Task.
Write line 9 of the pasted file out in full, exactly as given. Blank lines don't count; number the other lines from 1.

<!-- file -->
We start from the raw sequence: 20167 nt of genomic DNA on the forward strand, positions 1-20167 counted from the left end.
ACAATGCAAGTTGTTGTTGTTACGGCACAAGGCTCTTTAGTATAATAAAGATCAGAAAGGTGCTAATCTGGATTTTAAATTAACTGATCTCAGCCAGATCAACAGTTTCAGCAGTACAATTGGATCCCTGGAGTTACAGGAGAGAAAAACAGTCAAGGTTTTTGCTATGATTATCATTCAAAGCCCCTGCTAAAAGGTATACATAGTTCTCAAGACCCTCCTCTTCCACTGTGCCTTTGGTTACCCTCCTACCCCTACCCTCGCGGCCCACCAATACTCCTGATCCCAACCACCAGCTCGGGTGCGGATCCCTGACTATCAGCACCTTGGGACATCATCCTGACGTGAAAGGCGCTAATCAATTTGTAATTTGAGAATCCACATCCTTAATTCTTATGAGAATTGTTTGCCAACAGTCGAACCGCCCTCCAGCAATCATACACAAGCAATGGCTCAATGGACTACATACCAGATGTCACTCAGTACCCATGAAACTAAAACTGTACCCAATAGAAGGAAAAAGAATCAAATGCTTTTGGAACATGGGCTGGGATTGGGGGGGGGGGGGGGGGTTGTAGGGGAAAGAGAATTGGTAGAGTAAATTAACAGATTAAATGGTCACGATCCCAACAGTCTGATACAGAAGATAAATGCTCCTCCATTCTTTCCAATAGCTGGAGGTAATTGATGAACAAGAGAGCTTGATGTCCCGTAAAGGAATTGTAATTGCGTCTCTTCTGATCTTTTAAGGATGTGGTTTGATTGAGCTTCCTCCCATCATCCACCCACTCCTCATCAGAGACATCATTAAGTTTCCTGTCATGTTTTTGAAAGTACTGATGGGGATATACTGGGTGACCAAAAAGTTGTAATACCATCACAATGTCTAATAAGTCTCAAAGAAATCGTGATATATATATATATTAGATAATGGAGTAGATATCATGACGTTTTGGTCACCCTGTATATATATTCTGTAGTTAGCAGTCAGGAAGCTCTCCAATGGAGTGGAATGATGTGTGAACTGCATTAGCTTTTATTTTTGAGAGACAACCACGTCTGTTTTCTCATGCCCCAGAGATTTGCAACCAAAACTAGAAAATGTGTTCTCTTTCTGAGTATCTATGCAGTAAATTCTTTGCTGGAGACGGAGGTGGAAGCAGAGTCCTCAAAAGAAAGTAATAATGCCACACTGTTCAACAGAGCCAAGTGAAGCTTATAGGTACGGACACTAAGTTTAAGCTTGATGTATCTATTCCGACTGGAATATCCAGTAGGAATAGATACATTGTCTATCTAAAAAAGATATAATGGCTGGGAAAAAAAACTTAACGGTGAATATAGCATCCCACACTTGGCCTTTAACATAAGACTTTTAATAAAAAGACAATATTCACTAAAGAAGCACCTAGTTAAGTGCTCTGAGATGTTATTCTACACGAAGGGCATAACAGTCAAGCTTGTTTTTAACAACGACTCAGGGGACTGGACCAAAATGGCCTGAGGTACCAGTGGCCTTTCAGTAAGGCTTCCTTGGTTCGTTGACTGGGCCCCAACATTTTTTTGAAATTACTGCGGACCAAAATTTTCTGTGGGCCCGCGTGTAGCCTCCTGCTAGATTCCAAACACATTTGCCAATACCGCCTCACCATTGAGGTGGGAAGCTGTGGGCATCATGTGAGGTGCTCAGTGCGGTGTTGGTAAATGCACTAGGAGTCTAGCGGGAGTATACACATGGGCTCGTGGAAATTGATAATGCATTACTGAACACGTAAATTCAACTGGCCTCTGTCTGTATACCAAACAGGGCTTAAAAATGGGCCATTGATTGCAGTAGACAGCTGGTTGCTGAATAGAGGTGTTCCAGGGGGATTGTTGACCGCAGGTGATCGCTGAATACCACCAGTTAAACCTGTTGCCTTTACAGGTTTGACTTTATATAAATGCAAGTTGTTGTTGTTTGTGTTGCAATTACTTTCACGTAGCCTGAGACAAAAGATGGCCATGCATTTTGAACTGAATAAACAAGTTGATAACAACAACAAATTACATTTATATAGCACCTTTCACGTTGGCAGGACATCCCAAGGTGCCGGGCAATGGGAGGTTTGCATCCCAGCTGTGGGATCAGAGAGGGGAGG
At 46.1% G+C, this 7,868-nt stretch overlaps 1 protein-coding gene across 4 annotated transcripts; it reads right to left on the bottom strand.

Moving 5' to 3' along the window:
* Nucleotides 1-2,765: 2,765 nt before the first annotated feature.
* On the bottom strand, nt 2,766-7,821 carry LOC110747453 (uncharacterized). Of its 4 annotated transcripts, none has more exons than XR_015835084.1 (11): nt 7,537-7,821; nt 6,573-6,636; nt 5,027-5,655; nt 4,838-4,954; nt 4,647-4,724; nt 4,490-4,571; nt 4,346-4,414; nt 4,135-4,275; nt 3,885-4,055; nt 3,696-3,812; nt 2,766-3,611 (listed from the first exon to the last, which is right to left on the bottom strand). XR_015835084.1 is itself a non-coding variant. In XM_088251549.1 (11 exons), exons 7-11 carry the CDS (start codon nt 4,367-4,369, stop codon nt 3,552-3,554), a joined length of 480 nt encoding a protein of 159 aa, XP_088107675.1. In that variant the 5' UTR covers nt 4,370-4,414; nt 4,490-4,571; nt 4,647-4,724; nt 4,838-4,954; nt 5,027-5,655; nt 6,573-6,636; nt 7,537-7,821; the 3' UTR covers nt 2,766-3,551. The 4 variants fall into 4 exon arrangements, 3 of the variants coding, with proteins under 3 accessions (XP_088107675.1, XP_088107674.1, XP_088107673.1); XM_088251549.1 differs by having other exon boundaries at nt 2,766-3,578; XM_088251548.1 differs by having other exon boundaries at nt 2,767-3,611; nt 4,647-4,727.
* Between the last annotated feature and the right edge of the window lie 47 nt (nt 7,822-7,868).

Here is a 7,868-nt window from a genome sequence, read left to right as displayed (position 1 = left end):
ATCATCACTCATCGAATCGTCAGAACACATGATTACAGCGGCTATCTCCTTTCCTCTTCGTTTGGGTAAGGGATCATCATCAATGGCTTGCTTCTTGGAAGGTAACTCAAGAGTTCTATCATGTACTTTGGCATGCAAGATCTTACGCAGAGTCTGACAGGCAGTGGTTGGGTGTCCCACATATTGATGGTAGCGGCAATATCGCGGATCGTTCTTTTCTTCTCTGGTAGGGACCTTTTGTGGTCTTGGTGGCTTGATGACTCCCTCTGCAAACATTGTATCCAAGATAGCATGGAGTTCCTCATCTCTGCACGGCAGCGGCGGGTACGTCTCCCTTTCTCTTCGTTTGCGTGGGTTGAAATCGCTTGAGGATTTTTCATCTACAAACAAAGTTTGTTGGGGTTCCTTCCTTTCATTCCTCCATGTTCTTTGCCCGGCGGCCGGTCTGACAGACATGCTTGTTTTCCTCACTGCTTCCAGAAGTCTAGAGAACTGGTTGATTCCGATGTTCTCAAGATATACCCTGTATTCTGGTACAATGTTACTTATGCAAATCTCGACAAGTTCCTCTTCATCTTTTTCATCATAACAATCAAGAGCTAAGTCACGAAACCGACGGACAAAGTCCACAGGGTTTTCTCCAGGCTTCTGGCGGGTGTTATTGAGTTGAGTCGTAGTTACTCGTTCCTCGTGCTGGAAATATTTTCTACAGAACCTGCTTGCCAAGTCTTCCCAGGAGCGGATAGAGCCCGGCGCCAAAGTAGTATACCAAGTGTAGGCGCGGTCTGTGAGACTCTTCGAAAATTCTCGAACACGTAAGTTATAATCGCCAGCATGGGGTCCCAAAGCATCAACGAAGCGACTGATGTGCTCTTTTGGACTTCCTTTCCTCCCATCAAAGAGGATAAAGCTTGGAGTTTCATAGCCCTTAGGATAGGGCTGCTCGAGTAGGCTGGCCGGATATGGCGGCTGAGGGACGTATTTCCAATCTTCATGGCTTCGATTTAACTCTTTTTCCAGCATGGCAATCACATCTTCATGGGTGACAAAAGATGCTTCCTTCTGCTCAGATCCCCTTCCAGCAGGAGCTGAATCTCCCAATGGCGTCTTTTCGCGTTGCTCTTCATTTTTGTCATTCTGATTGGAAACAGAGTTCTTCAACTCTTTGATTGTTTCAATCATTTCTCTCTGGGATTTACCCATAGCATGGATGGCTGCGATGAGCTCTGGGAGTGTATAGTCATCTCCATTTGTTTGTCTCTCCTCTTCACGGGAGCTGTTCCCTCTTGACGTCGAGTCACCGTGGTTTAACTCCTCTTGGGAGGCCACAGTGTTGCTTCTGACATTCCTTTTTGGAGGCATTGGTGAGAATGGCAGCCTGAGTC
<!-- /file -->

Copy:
ATCATCACTCATCGAATCGTCAGAACACATGATTACAGCGGCTATCTCCTTTCCTCTTCGTTTGGGTAAGGGATCATCATCAATGGCTTGCTTCTTGGAAGGTAACTCAAGAGTTCTATCATGTACTTTGGCATGCAAGATCTTACGCAGAGTCTGACAGGCAGTGGTTGGGTGTCCCACATATTGATGGTAGCGGCAATATCGCGGATCGTTCTTTTCTTCTCTGGTAGGGACCTTTTGTGGTCTTGGTGGCTTGATGACTCCCTCTGCAAACATTGTATCCAAGATAGCATGGAGTTCCTCATCTCTGCACGGCAGCGGCGGGTACGTCTCCCTTTCTCTTCGTTTGCGTGGGTTGAAATCGCTTGAGGATTTTTCATCTACAAACAAAGTTTGTTGGGGTTCCTTCCTTTCATTCCTCCATGTTCTTTGCCCGGCGGCCGGTCTGACAGACATGCTTGTTTTCCTCACTGCTTCCAGAAGTCTAGAGAACTGGTTGATTCCGATGTTCTCAAGATATACCCTGTATTCTGGTACAATGTTACTTATGCAAATCTCGACAAGTTCCTCTTCATCTTTTTCATCATAACAATCAAGAGCTAAGTCACGAAACCGACGGACAAAGTCCACAGGGTTTTCTCCAGGCTTCTGGCGGGTGTTATTGAGTTGAGTCGTAGTTACTCGTTCCTCGTGCTGGAAATATTTTCTACAGAACCTGCTTGCCAAGTCTTCCCAGGAGCGGATAGAGCCCGGCGCCAAAGTAGTATACCAAGTGTAGGCGCGGTCTGTGAGACTCTTCGAAAATTCTCGAACACGTAAGTTATAATCGCCAGCATGGGGTCCCAAAGCATCAACGAAGCGACTGATGTGCTCTTTTGGACTTCCTTTCCTCCCATCAAAGAGGATAAAGCTTGGAGTTTCATAGCCCTTAGGATAGGGCTGCTCGAGTAGGCTGGCCGGATATGGCGGCTGAGGGACGTATTTCCAATCTTCATGGCTTCGATTTAACTCTTTTTCCAGCATGGCAATCACATCTTCATGGGTGACAAAAGATGCTTCCTTCTGCTCAGATCCCCTTCCAGCAGGAGCTGAATCTCCCAATGGCGTCTTTTCGCGTTGCTCTTCATTTTTGTCATTCTGATTGGAAACAGAGTTCTTCAACTCTTTGATTGTTTCAATCATTTCTCTCTGGGATTTACCCATAGCATGGATGGCTGCGATGAGCTCTGGGAGTGTATAGTCATCTCCATTTGTTTGTCTCTCCTCTTCACGGGAGCTGTTCCCTCTTGACGTCGAGTCACCGTGGTTTAACTCCTCTTGGGAGGCCACAGTGTTGCTTCTGACATTCCTTTTTGGAGGCATTGGTGAGAATGGCAGCCTGAGTC